In re Request for Advisory Opinion Regarding Constitutionality of 2011 Pa 38.

CourtSupreme Court of Michigan
Citation490 Mich. 295,806 N.W.2d 683
Docket NumberDocket No. 143157.
PartiesIn re REQUEST FOR ADVISORY OPINION REGARDING CONSTITUTIONALITY OF 2011 PA 38.
Decision Date18 November 2011

OPINION TEXT STARTS HERE

West Codenotes

Held Unconstitutional

M.C.L.A. § 206.30(7, 9)

Bill Schuette, Attorney General, John J. Bursch, Solicitor General, Richard A. Bandstra, Chief Legal Counsel, and Bradley K. Morton, Assistant Attorney General, for the Attorney General in support of the constitutionality of the amendments of 2011 PA 38.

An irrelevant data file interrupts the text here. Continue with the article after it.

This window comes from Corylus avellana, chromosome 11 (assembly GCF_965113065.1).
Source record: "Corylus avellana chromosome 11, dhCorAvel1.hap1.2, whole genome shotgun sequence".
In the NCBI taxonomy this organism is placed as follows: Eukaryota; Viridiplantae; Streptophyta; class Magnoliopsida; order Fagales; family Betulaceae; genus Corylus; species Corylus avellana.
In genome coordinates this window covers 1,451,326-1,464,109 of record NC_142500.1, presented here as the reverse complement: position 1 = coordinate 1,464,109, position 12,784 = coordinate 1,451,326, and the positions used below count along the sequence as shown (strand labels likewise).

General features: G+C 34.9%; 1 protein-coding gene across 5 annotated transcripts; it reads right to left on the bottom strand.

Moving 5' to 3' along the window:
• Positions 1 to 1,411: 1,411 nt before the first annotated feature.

Bill Schuette, Attorney General, B. Eric Restuccia, Deputy Solicitor General, and Frank Monticello, Ann Sherman, Heidi Johnson-Mehney, Heather Meingast, and Amy Patterson, Assistant Attorney General, for the Attorney General in opposition to the constitutionality of the amendments of 2011 PA 38.D. Daniel McLellan and Stuart R. Cohen for amicus curiae the Michigan State Employee Retirees Association Coordinating Council, the Michigan Federation of Chapters of National Active and Retired Federal Employees Association, and AARP.Dickinson Wright PLLC (by Peter H. Ellsworth, Jeffrey V. Stuckey, and Peter J. Kulick), Lansing, for amicus curiae the Michigan Bankers Association, the Michigan Chambers of Commerce, and the Michigan Retailers Association.Honigman Miller Schwartz & Cohn LLP (John D. Pirich and Andrea L. Hansen), Lansing, for amicus curiae Business Leaders for Michigan and the Small Business Association of Michigan.Michael F. Saggau, Detriot, for amicus curiae International Union, United Automobile, Aerospace & Agriculture Implement Workers of America (UAW).White, Schneider, Young & Chiodini, P.C. (by James J. Chiodini and Timothy J. Dlugos), Okemos, for amicus curiae the Michigan Education Association.Sachs Waldman, P.C. (by Mary Ellen Gurewitz), Detroit, for amicus curiae Michigan State AFL-CIO and Services Employees International Union, Local 517M.